#1 – 2001 London – a world class marathon, in the city where I now live.
#2 – 2002 Chicago – a World Record Marathon, the finest and fastest in the US.
#3 – 2003 Stratford-upon-Avon – my hometown marathon, with closing symmetry in the town where I grew up.
My perfect marathon tour has just a month left and I have two questions to ask:
It was the Celts who discovered the hot springs of Bath, around 500 BC, worshipping their goddess Sul here. From 43 AD, the Roman city of Aquae Sulis – the waters of Sul – developed around the site.
Bath was built as a town for recreation, not a garrison, a kind of ancient Las Vegas, and the impressive baths today form some of the best Roman remains in Europe.
In more recent ages, Samuel Pepys, Queen Anne, Jane Austen, Charles Dickens, David Garrick, Thomas Gainsborough, William Wordsworth, Josiah Wedgwood, William Pitt and Dr David Livingstone all visited at one time or another.
Reading. A picturesque, and largely flat town lying pretty alongside the Thames. Not quite, and never have I spent so much time amongst such a dismal set of warehouses. As the architecture of start lines go, it wasn’t pretty. A place which was seemingly designed with one true purpose in mind – the ideal location to find a grotty alley for a guiltless splash behind a rubbish skip.
The peoples of the world are more or less united, and at the very least divided. With the exceptions of the US, UK and Spanish leaders, a world majority feels that there is not yet a case for war.
Millions protest in the streets, cabinet ministers resign in the face of their electorate’s overwhelming view that although there is a real case to answer, the case is not proven.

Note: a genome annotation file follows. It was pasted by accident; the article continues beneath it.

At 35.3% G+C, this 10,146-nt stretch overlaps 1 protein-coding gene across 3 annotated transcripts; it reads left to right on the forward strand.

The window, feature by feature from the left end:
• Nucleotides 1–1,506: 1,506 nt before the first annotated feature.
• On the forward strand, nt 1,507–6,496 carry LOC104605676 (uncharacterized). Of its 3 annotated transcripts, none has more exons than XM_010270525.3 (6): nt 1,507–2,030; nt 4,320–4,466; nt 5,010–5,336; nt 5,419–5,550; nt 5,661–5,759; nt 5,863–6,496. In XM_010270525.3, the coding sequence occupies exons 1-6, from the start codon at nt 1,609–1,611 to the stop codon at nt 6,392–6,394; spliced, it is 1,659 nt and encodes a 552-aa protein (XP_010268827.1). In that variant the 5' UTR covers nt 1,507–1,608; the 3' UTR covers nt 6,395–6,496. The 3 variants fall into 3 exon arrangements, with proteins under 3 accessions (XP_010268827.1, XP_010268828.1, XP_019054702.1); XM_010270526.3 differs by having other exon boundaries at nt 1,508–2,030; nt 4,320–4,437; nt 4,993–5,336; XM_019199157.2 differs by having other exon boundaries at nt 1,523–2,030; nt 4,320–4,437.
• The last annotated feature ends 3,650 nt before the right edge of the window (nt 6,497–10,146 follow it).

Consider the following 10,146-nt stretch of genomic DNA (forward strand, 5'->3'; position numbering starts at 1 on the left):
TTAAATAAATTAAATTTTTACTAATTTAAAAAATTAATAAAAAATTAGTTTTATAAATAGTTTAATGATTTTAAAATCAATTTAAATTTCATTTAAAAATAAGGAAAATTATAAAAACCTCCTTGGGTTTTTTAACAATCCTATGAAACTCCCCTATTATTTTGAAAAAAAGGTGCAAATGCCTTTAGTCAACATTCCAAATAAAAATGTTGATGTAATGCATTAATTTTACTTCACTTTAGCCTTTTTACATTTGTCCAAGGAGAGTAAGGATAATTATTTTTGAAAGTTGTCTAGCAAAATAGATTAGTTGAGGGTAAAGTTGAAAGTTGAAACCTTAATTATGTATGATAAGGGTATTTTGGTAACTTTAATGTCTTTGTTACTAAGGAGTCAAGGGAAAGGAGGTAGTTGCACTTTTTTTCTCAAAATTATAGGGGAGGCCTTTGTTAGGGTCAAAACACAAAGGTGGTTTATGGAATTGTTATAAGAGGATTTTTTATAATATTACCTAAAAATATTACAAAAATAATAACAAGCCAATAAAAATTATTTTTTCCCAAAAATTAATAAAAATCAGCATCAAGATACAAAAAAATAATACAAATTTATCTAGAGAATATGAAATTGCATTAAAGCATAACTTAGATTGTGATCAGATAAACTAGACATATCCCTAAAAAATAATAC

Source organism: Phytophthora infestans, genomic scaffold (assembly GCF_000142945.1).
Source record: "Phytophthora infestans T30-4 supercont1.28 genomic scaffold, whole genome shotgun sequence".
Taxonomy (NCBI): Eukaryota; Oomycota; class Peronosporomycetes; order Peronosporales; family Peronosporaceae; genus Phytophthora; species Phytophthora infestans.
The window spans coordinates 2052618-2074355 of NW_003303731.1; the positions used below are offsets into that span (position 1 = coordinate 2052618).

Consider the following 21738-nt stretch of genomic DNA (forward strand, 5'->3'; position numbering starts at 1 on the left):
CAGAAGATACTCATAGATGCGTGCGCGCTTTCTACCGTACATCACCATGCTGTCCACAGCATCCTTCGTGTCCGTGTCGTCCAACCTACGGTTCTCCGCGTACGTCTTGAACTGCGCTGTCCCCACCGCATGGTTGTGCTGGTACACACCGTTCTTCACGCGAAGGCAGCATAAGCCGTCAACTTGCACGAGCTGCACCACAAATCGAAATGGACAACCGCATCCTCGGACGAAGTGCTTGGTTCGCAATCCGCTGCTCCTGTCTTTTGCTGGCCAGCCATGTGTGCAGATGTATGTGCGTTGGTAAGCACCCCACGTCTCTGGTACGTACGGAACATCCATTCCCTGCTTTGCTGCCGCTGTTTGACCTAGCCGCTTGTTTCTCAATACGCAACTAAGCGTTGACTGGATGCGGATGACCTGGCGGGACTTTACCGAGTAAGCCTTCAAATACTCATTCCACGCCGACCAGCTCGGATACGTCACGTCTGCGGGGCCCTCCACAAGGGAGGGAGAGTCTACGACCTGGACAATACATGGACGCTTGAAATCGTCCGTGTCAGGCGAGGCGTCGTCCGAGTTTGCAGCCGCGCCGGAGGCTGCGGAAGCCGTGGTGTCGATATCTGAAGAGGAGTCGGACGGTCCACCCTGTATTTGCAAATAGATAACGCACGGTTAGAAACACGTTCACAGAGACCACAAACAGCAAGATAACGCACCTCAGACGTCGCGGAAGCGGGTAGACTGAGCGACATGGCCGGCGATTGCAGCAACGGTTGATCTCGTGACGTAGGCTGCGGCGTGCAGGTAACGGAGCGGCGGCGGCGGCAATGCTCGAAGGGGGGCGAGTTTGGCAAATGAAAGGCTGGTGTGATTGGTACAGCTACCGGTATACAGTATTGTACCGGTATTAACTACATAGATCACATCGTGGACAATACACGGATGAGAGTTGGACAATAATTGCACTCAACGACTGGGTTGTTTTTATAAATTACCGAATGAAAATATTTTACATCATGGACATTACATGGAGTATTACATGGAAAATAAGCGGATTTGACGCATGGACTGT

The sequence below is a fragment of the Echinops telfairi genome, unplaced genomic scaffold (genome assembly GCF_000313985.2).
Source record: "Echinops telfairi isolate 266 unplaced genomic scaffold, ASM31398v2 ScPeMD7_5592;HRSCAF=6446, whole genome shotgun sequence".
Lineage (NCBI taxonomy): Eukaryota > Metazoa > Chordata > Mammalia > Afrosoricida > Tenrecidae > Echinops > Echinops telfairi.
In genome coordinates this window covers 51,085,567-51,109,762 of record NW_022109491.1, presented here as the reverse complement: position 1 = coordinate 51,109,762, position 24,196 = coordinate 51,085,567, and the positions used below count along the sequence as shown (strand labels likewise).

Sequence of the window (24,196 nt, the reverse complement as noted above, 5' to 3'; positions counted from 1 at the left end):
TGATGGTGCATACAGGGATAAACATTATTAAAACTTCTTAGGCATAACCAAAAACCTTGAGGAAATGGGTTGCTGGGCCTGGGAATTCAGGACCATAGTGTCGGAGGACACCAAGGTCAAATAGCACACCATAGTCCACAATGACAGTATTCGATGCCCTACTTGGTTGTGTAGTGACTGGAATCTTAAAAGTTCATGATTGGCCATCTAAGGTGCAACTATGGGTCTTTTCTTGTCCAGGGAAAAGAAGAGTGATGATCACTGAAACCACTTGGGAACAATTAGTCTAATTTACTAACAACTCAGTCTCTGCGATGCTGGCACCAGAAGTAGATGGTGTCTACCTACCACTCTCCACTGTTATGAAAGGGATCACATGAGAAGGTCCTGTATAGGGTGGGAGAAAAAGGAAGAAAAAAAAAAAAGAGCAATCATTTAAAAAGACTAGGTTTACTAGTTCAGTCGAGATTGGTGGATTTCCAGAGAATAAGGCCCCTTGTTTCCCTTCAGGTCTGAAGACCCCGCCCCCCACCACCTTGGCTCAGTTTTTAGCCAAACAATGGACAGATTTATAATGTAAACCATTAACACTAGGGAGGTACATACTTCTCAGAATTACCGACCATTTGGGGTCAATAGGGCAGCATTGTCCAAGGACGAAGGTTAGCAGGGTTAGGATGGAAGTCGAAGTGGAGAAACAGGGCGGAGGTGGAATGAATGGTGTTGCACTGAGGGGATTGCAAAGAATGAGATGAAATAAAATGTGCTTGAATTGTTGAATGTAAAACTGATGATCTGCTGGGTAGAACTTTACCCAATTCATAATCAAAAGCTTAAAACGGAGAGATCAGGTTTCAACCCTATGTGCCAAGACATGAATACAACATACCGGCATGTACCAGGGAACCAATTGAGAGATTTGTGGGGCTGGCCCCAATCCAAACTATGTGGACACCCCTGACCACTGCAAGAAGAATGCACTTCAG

Everyone agrees that whilst there is a threat, actually there is no new threat here since 1991, and, crucially, that there is no link whatsoever demonstrated between Iraq and 9/11.
It was amazing to read Ed’s account of thunder over the Texas plain on a blue Saturday morning.
Aspirations, beauty and death – these are thought-provoking counterpoints at a critical time in destiny.
It is truly my privilege to see such drama unfold through different eyes half a world away. To witness, and perhaps not to pass a view.
It’s just that as I run through a serene English winter’s afternoon, I wonder how will our two countries grieve the first seven victims of the forthcoming conflict ? And the next seven thousand, or seven hundred thousand ?
My personal favourite London run is along the South Bank, westwards towards the sunset from Tower Bridge.
It’s three miles past Tate Modern, St Paul’s and the Wobbly Bridge to the National Theatre and the Millennium Wheel. Three more will see you pass the Houses of Parliament to finish at Vauxhall Bridge. Some of Monet’s best skylines to admire along the way.
Another memorable trip is to take a boat from Charing Cross past Canary Wharf to Greenwich, and on foot to the Maritime Museum and the Royal Observatory. It’ll be three months after the London Marathon, but you’ll see where it all starts. And you can set your watch, too.
Have a great trip !
142. South Bank spring – Tate Modern, London
85. A homage to London’s Gherkin
141. A winter sky and green and blue – Hyde Park, London
36. The Embankment, inspiration and reality
51. London Calling
94. London Olympics 2012